“I rose up in the silent night; I made my dagger sharp and bright”

Sir Edward Coley Burne-Jones, English, 1833 - 1898

Made in England, Europe

c. 1859-1860

Pen and black ink with scratching out over graphite on wove paper

Sheet: 5 x 5 3/4 inches (12.7 x 14.6 cm)

Curatorial Department:
Prints, Drawings, and Photographs

Object Location:

Currently not on view

Accession Number:

Credit Line:
Purchased with the Alice Newton Osborn Fund, 1991

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This drawing illustrates a stanza from a short poem of 1833 by Alfred, Lord Tennyson, entitled "The Sisters." The medieval costumes and interior setting reflect the pre-Raphaelite taste for art of that period and enhance the intense emotion of the poet's Gothic tale.

Additional information:
  • PublicationPhiladelphia Museum of Art: Handbook of the Collections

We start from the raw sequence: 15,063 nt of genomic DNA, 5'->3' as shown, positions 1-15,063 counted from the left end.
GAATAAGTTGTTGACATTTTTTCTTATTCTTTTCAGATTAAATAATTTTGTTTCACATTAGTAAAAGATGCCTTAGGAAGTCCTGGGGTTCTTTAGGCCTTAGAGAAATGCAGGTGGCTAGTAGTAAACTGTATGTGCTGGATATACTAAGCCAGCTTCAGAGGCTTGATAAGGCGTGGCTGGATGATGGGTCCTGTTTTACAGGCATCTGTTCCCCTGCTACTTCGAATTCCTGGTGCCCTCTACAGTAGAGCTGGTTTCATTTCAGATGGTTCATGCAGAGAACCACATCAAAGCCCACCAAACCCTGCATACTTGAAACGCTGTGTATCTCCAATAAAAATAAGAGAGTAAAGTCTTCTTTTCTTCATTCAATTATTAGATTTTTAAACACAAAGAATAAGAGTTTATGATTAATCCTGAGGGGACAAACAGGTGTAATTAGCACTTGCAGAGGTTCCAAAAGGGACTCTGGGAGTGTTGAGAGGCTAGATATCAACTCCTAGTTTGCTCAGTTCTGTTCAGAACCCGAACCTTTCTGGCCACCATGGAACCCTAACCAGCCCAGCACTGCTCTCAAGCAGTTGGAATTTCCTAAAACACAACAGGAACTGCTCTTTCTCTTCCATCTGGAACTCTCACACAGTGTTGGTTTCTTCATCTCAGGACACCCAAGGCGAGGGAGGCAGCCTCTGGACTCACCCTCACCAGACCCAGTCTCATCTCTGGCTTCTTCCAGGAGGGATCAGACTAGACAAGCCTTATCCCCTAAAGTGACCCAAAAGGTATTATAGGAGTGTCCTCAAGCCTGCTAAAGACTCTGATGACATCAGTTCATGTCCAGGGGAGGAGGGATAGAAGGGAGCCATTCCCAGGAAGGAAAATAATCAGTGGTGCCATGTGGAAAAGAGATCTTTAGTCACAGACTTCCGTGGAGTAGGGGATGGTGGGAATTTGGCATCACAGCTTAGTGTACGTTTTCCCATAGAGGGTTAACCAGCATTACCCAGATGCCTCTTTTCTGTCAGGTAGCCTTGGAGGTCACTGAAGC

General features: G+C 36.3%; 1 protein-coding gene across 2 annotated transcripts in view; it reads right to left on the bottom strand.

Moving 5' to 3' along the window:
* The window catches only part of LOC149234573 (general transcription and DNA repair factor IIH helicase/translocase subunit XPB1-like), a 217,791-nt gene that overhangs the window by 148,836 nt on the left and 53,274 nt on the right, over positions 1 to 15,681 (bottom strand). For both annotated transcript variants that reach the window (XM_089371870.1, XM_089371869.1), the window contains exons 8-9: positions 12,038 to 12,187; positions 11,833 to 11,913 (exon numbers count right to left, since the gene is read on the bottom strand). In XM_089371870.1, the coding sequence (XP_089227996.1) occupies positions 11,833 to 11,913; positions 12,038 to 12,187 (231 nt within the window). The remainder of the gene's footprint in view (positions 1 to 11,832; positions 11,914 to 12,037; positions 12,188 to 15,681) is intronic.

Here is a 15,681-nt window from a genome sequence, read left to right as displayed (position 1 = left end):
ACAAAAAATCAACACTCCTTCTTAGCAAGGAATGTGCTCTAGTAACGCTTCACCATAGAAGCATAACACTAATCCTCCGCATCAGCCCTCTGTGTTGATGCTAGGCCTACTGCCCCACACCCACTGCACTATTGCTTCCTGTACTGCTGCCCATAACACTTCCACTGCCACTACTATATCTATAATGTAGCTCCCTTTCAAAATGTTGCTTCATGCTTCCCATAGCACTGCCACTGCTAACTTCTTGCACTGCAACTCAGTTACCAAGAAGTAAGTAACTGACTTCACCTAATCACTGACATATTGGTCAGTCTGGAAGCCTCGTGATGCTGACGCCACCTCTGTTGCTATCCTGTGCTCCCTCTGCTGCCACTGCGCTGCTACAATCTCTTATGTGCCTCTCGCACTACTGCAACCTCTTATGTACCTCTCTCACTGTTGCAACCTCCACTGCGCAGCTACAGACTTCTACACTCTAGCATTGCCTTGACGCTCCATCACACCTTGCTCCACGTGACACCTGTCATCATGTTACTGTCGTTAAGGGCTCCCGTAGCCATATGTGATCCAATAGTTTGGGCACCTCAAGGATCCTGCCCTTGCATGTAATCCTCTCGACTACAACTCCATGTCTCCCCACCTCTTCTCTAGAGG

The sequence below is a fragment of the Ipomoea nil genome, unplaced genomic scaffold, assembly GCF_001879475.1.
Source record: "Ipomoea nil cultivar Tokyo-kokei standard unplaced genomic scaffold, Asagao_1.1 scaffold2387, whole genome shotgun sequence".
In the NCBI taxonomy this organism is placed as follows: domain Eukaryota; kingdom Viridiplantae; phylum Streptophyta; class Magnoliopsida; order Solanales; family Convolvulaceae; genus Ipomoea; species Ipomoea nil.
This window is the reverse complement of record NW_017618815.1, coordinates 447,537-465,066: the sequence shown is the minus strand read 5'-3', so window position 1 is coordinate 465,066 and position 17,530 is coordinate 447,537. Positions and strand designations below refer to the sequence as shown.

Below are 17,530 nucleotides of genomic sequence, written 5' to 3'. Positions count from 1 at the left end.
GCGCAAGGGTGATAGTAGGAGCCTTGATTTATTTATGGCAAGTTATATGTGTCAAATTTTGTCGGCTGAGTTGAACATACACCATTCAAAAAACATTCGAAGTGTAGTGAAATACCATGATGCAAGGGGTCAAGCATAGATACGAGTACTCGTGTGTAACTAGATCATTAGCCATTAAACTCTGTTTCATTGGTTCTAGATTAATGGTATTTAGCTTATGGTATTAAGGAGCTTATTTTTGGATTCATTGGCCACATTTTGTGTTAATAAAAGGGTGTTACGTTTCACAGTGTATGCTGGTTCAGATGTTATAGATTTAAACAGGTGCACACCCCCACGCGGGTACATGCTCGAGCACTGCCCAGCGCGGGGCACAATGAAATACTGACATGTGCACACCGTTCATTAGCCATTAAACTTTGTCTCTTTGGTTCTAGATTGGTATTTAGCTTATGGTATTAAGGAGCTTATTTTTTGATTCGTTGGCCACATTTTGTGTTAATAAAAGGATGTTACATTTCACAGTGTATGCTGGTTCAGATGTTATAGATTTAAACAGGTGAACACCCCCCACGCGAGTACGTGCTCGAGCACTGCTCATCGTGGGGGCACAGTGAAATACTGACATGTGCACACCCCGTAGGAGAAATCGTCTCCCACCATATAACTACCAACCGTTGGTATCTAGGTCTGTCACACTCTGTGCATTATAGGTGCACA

Edward Coley Burne-Jones was a second-generation member of the Pre-Raphaelite Brotherhood, which had been founded by English painters and poets in 1848 to promote a return to the innocence and honesty that they found in Italian art before the time of Raphael (1483-1520). Pre-Raphaelite artists favored Romantic literary and poetic themes, which they rendered with graphic clarity and in minute detail. Often they made small finished drawings like this one for presentation to their friends. Burne-Jones's drawing is based on a quotation from Alfred Lord Tennyson's "The Sisters," a romantic ballad about a young woman's vengeful murder of her sister's lover. Treating the tragic tale as a somber meditation on the act of murder rather than as a narrative, Burne-Jones evokes the style of early Renaissance drawings through his precise penwork and his compressed, planar arrangement of figures and setting, as well as through his use of period costumes and furnishings. Innis Howe Shoemaker, from Philadelphia Museum of Art: Handbook of the Collections (1995), p. 227.